Som Distilleries & Breweries Ltd. is betting that improved acceptance of its Hunter beer across the country will boost its revenue in the next few years as it looks at adding capacity and acquisitions to boost output.
Shares of the Bhopal-based distiller, valued at about Rs 700 crore, rose as much as 12 percent to their highest in 30 months a day after value investor Porinju Veliyath bought 0.5 percent stake in the company at Rs 197.95 each. His EQ India Fund bought 1.8 percent equity at Rs 197 each. The stock has risen a little over 90 percent in the last 12 months.
“Our products are getting good acceptance in various parts of the country, including Canteen Stores Department as well as small markets in the U.S.,” JK Arora, chairman and managing director at Som Distilleries, told BloombergQuint in an interview. Buoyed by the demand, Arora said the company is also adding capacity.
New capacity will come on-stream in the fourth quarter ending March and the company will increase it further in the year to March 2020. “We are also looking at a potential Rs 100 crore acquisition.”
Arora is confident of earnings growth remaining buoyant, he doesn’t expect any dramatic improvement in margins.
Watch the interaction here:
Here are the edited excerpts of the interaction:
You have set up a new distillery in Karnataka which will have a capacity of 3.5 million cases of beer, and 2.8 million cases of Indian made foreign liquor which will be operational from the fourth quarter. Is that expansion on track?
Expansion is very much on track. It is ready, and formalities with the government are on and by the end of this month, we will be fully operational on that unit.
What is your current capacity utilization, and how soon are you expecting this capacity to reach optimum capacity utilisation?
The present capacity is installed in Karnataka. We are looking for another expansion next year. So, in two years we will be able to utilise it. By 2020, we have to make another expansion. For any company, the biggest asset is consumer choice. Once your brand, quality and business model is accepted, then we all know how big this country and consumer base is. So, we have no doubt in performing better in coming years.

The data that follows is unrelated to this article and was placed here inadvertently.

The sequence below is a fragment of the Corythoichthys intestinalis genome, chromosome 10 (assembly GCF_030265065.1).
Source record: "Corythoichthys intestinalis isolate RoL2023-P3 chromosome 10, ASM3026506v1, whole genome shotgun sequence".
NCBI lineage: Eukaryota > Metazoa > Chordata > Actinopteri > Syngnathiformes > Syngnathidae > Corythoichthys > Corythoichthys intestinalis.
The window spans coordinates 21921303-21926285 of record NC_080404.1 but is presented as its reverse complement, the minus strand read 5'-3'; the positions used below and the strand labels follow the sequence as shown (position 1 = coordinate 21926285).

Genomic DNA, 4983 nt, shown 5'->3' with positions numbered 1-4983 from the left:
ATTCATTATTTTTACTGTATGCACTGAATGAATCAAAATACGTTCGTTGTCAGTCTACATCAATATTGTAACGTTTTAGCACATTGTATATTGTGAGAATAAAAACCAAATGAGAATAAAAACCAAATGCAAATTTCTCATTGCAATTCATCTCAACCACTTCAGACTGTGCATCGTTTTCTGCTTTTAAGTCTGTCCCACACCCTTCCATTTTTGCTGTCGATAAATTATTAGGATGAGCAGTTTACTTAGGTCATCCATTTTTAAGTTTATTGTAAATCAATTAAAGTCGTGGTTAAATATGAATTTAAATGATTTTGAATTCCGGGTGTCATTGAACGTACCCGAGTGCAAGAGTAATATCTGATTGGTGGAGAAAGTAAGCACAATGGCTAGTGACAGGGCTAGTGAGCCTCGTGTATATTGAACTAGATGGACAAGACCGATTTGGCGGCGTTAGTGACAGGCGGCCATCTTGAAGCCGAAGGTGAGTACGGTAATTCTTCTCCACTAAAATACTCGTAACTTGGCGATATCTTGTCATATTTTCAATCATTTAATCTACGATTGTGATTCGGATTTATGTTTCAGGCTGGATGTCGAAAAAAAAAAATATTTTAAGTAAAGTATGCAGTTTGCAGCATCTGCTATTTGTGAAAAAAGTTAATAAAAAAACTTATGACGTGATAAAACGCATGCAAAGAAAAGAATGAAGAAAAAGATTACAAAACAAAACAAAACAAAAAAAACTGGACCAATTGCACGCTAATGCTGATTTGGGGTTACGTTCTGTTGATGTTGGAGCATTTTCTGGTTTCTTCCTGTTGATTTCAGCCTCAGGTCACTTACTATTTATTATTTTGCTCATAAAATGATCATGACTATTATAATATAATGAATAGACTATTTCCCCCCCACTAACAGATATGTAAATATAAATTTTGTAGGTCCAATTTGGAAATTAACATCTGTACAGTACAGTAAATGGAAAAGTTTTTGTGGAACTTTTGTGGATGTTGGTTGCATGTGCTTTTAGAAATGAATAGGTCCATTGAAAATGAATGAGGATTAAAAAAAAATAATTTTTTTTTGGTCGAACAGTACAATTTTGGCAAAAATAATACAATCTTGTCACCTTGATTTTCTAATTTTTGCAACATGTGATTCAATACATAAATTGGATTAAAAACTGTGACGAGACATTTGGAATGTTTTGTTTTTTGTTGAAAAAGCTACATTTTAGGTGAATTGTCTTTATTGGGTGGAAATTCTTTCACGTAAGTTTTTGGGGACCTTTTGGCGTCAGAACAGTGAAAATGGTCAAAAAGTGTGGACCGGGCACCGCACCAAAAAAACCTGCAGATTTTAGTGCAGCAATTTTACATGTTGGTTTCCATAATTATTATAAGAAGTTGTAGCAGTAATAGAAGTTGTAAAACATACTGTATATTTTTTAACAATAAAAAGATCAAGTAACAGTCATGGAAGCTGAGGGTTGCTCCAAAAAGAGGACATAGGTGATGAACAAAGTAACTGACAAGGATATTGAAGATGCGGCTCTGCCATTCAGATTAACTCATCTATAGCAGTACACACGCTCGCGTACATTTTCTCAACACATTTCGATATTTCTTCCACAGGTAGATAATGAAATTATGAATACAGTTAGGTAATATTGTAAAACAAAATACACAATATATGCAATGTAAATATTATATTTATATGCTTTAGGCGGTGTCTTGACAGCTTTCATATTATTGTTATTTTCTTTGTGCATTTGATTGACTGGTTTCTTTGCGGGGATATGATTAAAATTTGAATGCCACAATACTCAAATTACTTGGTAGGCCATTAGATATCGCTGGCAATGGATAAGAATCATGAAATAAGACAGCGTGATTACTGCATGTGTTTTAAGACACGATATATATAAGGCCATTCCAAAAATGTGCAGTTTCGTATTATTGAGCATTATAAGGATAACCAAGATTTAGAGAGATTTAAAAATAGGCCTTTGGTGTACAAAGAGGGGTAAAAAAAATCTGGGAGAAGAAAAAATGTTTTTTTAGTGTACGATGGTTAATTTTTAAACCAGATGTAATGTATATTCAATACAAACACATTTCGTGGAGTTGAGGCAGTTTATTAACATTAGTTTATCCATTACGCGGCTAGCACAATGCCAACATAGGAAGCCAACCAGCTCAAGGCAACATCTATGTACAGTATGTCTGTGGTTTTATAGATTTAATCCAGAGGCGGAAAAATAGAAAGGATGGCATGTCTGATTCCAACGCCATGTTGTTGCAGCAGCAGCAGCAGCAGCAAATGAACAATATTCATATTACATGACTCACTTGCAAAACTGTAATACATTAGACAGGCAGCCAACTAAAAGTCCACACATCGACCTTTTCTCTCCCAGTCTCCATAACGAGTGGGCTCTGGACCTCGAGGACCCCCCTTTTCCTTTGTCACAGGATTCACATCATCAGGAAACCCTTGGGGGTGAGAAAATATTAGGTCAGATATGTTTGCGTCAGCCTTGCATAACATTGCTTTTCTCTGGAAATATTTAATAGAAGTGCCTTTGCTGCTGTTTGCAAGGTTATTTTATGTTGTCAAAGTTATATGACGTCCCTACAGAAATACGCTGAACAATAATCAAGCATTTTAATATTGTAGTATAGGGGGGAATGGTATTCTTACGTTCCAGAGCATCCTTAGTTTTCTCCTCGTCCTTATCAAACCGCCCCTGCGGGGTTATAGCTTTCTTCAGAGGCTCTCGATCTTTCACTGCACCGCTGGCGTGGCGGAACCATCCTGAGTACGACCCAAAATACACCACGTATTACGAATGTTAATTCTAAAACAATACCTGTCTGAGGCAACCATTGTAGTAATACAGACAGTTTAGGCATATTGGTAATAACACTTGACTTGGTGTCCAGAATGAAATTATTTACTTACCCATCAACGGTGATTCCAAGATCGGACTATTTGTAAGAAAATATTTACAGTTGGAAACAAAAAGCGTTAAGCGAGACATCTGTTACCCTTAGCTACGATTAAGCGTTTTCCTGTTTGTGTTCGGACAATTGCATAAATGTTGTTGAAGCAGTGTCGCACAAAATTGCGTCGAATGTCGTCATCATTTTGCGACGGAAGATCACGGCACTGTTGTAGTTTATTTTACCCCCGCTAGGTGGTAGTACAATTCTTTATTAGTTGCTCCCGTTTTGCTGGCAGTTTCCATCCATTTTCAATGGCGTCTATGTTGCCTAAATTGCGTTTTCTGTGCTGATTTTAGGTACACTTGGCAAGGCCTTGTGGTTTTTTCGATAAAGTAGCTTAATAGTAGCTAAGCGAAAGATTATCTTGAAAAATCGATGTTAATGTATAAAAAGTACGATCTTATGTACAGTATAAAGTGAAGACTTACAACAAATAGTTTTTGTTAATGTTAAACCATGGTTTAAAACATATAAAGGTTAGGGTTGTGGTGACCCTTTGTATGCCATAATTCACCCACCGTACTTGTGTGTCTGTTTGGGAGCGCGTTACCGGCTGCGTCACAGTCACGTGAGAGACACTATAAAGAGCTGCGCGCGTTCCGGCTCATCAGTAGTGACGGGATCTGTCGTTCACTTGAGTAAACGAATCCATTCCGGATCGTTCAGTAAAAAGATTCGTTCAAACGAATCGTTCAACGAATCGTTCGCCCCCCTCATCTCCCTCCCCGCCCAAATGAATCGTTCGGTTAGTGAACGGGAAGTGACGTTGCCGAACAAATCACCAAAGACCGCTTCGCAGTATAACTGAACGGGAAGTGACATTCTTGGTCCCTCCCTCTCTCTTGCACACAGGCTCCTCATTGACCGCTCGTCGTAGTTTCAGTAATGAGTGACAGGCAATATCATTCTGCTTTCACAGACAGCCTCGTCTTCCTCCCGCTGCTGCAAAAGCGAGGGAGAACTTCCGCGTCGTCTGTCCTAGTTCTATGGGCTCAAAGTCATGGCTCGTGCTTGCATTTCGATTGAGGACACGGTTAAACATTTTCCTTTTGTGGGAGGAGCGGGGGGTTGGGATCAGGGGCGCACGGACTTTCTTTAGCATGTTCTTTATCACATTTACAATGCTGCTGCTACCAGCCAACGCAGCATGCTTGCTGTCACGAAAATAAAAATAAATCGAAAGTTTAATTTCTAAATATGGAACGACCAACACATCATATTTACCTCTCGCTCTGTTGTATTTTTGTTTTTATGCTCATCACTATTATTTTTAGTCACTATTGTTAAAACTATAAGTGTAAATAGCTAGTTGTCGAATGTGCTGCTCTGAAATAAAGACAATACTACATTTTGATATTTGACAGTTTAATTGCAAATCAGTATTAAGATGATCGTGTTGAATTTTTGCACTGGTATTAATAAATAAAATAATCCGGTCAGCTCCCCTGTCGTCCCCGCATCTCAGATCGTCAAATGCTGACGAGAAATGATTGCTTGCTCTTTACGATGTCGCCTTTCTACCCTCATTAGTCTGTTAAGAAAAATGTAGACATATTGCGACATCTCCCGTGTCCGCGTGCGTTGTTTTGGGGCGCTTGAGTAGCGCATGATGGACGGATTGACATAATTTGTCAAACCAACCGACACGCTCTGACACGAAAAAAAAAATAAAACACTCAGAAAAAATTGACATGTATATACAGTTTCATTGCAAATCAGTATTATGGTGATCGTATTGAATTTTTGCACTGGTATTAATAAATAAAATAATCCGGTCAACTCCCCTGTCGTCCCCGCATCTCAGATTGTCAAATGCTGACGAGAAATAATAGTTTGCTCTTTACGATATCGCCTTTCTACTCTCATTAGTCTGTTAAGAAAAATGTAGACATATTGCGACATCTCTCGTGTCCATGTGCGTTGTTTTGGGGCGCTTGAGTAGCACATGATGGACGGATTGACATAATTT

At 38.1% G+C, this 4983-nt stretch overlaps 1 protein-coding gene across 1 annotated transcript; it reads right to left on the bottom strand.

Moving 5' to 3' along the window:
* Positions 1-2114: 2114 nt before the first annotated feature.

Are you coming up with an expansion plan in financial years 2019 and 2020?
Yes, we are.
What do you expect financial year 2018 to be like and what is the kind of growth rate you are expecting with all these capacities coming in?
In this year, the growth rate is about 40 percent so far. But the current growth is more than 50 percent in current months and we are expecting same kind of growth in the next year as well. So, this year we have clocked about Rs 250 crore and we are closing in at about Rs 300 crore. Next year, we are hoping to get more than 50-70 percent growth.
What are the triggers for these sales? You also got the Army Canteen Store Department approvals, which will be leading to sales. How big is this project for you?
We have an all-India market share of about 40 percent in beer in armed forces canteens. The acceptance of the product is the biggest strength. As an India company, any Indian will look for value for money from our products. Our endeavor has always been that we should be one up in quality and pricing. Value for money is our mantra for our business.
How large is the U.S. market for you and what are the timelines thereof?
We started exporting there last month, and the orders for this year have already doubled. So, the initial response has been very good. The way we are looking at it, it will be big business for us in the U.S.
What is the size of the order in U.S.?
It (business) has been just registered, as I said we have sent a trial order last month and they have doubled the quantity. At this stage, where the business is just beginning, the size of the order has not been that big. We have also got order of food containers. But, we are hoping to make it very big in the coming years.
Do you have internal targets in mind?